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How do you avoid 'riding' the clutch?

How do you avoid 'riding' the clutch?

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Get Karter

Original Poster:

1,831 posts

122 months

Thursday 8th May 2008
quotequote all
What exactly is meant by 'riding' the clutch?

When I reverse out my garage, I have to just let the clutch out partially, otherwise the high initial tickover revs (starting the car from cold) would have me reversing too quickly.
Is this 'riding' the clutch?

When I am parallel parking, I use the clutch to keep the speed down to a crawl.
Is this 'riding' the clutch?

Is there another way to do these manouvers with more mechanical sympathy?

p1esk

4,293 posts

117 months

Thursday 8th May 2008
quotequote all
Get Karter said:
What exactly is meant by 'riding' the clutch?

When I reverse out my garage, I have to just let the clutch out partially, otherwise the high initial tickover revs (starting the car from cold) would have me reversing too quickly.
Is this 'riding' the clutch?

When I am parallel parking, I use the clutch to keep the speed down to a crawl.
Is this 'riding' the clutch?

Is there another way to do these manouvers with more mechanical sympathy?
I would say that 'riding the clutch' means you have your foot resting lightly on the clutch pedal (but probably not enough to make the clutch slip) at times when you should have your foot off the pedal, and this is likely to cause added wear to the clutch release mechanism - and the clutch plate if you are causing any slip.

In the situations you describe you have no alternative but to use some clutch slip, and all I can suggest is that you do it with no more than idling speed unless you need to use a few more revs. HTH.

IMHO what you are doing does not count as riding the clutch.

Best wishes all,
Dave.

Don

28,267 posts

205 months

Thursday 8th May 2008
quotequote all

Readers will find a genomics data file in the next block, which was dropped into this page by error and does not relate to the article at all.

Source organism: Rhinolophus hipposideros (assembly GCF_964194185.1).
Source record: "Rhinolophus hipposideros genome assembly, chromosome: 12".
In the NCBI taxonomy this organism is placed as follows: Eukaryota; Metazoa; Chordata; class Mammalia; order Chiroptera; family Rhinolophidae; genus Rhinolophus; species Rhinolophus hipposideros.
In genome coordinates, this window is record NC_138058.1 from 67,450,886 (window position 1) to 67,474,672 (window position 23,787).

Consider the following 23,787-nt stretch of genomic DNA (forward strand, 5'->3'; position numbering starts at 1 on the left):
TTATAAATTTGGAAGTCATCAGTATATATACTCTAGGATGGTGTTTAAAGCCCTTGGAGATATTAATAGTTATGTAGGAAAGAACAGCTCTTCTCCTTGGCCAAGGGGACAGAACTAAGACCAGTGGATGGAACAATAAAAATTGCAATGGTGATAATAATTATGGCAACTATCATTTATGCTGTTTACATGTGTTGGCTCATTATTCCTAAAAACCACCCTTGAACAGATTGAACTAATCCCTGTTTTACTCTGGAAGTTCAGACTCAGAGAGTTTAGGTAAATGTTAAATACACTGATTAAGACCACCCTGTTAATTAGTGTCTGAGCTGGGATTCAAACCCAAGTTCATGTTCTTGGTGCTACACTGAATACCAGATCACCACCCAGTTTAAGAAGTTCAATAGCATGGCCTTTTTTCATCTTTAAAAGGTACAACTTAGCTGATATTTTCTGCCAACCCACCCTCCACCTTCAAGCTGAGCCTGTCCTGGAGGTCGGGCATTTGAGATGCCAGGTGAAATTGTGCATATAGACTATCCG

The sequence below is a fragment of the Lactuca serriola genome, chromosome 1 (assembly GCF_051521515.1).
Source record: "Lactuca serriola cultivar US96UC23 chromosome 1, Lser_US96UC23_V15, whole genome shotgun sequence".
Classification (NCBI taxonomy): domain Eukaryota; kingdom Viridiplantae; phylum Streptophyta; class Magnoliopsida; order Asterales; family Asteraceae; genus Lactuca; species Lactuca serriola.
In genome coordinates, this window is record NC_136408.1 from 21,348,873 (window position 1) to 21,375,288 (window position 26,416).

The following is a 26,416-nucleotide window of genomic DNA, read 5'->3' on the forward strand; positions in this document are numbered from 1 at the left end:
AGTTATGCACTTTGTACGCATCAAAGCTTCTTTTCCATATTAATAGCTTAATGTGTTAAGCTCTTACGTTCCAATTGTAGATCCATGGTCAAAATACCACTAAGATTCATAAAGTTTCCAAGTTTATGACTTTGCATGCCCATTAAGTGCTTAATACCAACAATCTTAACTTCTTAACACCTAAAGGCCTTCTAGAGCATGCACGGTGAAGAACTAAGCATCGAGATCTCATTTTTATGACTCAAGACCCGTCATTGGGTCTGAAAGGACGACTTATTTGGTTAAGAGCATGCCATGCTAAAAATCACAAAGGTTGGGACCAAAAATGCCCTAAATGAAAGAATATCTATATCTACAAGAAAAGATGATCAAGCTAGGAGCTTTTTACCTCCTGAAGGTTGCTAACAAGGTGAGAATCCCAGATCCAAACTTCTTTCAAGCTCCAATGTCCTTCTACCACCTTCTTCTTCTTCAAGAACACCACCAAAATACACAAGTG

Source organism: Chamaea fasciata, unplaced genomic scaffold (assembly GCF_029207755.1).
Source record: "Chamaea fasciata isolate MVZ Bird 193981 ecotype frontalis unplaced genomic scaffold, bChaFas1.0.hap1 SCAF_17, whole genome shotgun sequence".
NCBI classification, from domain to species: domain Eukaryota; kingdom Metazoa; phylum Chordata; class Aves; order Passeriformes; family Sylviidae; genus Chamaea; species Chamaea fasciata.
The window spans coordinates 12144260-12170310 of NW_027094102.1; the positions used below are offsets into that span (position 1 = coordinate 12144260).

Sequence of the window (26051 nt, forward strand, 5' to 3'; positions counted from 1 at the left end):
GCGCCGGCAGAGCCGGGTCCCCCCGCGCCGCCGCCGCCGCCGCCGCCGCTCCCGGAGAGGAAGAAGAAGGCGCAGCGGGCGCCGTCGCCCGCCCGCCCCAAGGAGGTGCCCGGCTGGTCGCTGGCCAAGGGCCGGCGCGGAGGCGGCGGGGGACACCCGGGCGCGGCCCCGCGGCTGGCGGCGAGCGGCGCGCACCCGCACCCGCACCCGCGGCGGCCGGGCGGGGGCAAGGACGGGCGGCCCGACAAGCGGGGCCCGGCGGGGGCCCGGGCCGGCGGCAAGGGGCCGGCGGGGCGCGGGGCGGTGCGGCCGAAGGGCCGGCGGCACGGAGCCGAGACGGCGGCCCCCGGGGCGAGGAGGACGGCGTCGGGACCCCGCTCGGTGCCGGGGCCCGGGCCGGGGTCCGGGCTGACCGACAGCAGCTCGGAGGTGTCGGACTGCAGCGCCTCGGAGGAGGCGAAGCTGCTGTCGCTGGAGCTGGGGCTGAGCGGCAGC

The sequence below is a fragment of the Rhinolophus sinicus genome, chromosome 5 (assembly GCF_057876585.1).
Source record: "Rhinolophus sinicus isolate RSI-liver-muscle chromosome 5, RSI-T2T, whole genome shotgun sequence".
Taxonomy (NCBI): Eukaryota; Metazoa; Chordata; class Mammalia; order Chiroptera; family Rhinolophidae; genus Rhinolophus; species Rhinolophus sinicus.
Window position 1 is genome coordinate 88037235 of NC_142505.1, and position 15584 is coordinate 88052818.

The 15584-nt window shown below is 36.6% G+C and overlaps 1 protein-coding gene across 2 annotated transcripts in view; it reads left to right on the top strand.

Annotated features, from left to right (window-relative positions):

Get Karter said:
What exactly is meant by 'riding' the clutch?

When I reverse out my garage, I have to just let the clutch out partially, otherwise the high initial tickover revs (starting the car from cold) would have me reversing too quickly.
Is this 'riding' the clutch?

When I am parallel parking, I use the clutch to keep the speed down to a crawl.
Is this 'riding' the clutch?

Is there another way to do these manouvers with more mechanical sympathy?
Yes that is clutch riding. And, yes, it wears out the clutch.

That, however, is what the clutch is for. Riding the clutch during low speed manouevres is a necessary skill.

People who are bad at it often rev the engine far too high with the clutch let out too little - this wears it even more quickly - not good.

Clutch riding when it isn't necessary is just wasteful of the finite life of the clutch plate. Examples are:

  • Holding the car still at traffic lights or on a hill using the clutch and accelerator instead of using the handbrake. You can usually tell when people do it as their car rocks forwards and backwards. laugh Ahh the smell of burning clutch plates! biggrin
  • Riding the clutch in slow moving queues - instead of leaving a decent gap, getting first fully engaged and crawling forward using the gap to "soak up" the "stop go".
There are others but you get the idea. Slipping is what the clutch is for - but it does wear it out so don't waste it. yes HTH.

Don

28,267 posts

205 months

Thursday 8th May 2008
quotequote all
p1esk said:
I would say that 'riding the clutch' means you have your foot resting lightly on the clutch pedal (but probably not enough to make the clutch slip) at times when you should have your foot off the pedal.
I wouldn't call that riding the clutch - but maybe my terminology is wrong. But you are absolutely correct that it is a terrible habit that eats clutches. People who drive along with their left foot resting on the clutch can wear one out in just a few hundred miles.

It is why there is often a footrest to the left of the clutch. yes You're supposed to use it!

BertBert

10,971 posts

132 months

Thursday 8th May 2008
quotequote all
Don said:
p1esk said:
I would say that 'riding the clutch' means you have your foot resting lightly on the clutch pedal (but probably not enough to make the clutch slip) at times when you should have your foot off the pedal.
I wouldn't call that riding the clutch - but maybe my terminology is wrong. But you are absolutely correct that it is a terrible habit that eats clutches. People who drive along with their left foot resting on the clutch can wear one out in just a few hundred miles.

It is why there is often a footrest to the left of the clutch. yes You're supposed to use it!
It depends on what is happening with the l foot on clutch. As a point of principle it is bad. But for example with a cable clutch there is usually pre-load on the clutch to hold the release bearing in the right place (a known area of failure on caterhams for example - not enough pre-load).